Nor am I saying that they should be absolved from blame for theirs and the team’s, poor performances in Euro 2004. But Eriksson’s tactics play a huge part – these players, and England players in general have proved – under previous England managers, under this manager, and at club level – that they can keep the ball, that they can pass it well, that they can defend a lead without resorting to desperate tactics. But this time they didn’t – they retreated back, and put themselves under pressure. And when you’re under pressure, of course you’re more likely to try and clear it than pass it to someone close to you who’s got someone bearing down on you. Of course, clearing the ball is only going to come back pretty soon, so if you play that way you’re pretty much trapped, however technically able you may be. Now maybe England’s players should take some blame for not trying to change tactics, but there’s past evidence to show that this isn’t the only way that they can play, that it isn’t the style that they automatically revert to. You can’t dismiss these players, and as a result, an entire country of football fans (because that’s where this started, remember) based on a couple of poor games under cowardly tactics.

quote:
So the excuse for England’s midfield to hump the ball around like it was a game of Aussie rules was that they had no-one to pass to? Well if they were as intelligent as you say, they should be able to create space to receive that ball so that their clever passing teammates can give them the ball like they did against Iceland (before they got knackered and were sharply removed by sven)
No. Denmark have a more balanced midfield, it’s more varied, more adaptable, and ultimately more creative – it’s mainly down to their wingers, which we lack. England’s midfield (as I’ve said) is quite samey, and as a result there are less creative options, and the team is very one-dimensional. Now this, again, could be rectified by the manager – the midfield four doesn’t particularly suit the team, as it’s basically four, quite similar central (or would-be central) midfielders. A line-up that compensates for the lack of wingers would probably suit the team better, as discussed on the ‘You are Sven’ thread. None of this means that the players there are poor, just too similar.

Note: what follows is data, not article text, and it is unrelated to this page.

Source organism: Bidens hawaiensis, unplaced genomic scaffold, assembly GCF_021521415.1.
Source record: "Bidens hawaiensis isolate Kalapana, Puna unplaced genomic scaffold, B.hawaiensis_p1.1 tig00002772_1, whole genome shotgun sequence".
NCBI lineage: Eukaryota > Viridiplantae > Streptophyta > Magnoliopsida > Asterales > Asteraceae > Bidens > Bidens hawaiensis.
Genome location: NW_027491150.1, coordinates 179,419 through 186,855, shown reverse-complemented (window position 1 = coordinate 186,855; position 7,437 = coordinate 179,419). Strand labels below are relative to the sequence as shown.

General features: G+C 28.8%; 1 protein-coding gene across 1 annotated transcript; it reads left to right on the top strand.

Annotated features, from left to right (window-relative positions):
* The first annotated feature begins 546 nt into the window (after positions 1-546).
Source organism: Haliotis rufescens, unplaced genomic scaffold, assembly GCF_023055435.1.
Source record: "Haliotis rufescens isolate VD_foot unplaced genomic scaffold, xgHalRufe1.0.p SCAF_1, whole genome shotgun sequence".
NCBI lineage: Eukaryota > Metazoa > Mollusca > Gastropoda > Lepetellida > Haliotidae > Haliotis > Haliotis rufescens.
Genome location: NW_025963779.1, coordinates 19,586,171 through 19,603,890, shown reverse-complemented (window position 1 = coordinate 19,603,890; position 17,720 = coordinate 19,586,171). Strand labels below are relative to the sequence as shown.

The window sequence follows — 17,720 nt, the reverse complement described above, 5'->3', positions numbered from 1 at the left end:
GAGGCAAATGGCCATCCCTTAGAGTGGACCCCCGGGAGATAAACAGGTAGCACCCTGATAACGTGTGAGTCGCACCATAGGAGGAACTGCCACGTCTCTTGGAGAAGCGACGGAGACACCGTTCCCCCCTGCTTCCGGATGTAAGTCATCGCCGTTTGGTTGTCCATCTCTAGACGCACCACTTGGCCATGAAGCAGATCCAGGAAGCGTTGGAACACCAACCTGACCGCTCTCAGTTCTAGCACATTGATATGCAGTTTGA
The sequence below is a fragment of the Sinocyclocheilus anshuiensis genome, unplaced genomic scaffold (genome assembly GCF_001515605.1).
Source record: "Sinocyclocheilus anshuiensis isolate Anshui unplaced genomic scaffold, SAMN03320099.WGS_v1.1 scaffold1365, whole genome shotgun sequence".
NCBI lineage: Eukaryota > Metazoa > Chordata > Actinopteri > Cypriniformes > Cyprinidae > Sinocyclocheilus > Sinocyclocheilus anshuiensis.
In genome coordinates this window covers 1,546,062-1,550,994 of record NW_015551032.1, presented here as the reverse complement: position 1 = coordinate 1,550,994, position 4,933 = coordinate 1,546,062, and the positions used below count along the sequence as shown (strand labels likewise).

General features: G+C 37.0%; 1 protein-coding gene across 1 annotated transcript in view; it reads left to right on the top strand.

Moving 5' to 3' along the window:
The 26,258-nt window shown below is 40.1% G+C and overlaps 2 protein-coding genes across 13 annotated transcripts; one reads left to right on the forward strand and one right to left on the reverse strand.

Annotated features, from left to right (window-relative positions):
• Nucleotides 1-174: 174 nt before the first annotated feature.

quote:
“I'm not saying that just because other nations are just as bad, England have no problems and nothing to worry about. That ought to be very clear. I'm saying, if other, more "sophisticated" nations are having similar problems, then maybe it's not as simple as just saying "neanderthal football culture... idiot fans..." - maybe you have to look a bit deeper than that. Maybe you should anyway. The reason I mention all the big nations is because it shows a pattern that could lead to another reason.”

Then what is your point for keep bringing them up if not for the sake of a comparison. Italy, Spain, germany and France did not have the problem of keeping the ball that England did. Their players did not look as tired as the England players did. They did not hump the ball around like England did.
Englads problems were as much down to poor technique than poor management.

The point is, what I said there. As well as the fact that if England were as bad as you make out, they would do worse than all these teams. The fact that you’re much more forgiving of continental teams’ failures, much more willing to look for reasons and excuses, much more willing to give them credit (like your opinion on Germany), but with England you’re more dismissive, it’s always “our lack of technique”, which is too easy, it’s not that simple.

quote:
“England deserve a lot more credit than you're giving them here. It's easy to dismiss a team if every time they play well, or win, the opposition is "very poor". If Argentina were poor in that game it was because England played well, and controlled the game. If they got frustrated, then likewise.”

Argentina could not compete physically in the game in the same way France and Portugal could. Physically Deco, Maniche, Costinha, Figo, Viera, Makelele, Pires, Zidane are a match for the English midfield. Argentina had Veron, Simeone, sorin and in the second half Aimar.

This is exactly what I mean – you’ll blame England for every defeat, but won’t give them credit for any win – of course they’re going to look bad if you look at it that way – that every time they won, if was because the opposition had an off day, or weren’t good enough. Argentina are a good team, and not particularly physically weak, and yet England played well – they controlled the game, and in conditions that would have suited Argentina better than England. It proves that England can put in an excellent, passing, defensive performance.

[ 13-07-2004, 14:09: Message edited by: Art Vandelay ]

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Malcolm X
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“Firstly, why are you adding Spain and Italy to the argument? When did I ever say they had lower expectations? It was quite the contrary, in fact.”

It hasn’t stopped you mentioning them.

“Secondly, you appear to be ignoring me again. As I said, there’s a difference between “expectations” and “pressure” – while a Greek manager may be under greater pressure to succeed, the level of success is lower, and taking into account the kind of players available to him, just as easy to succeed with home-grown players as imports”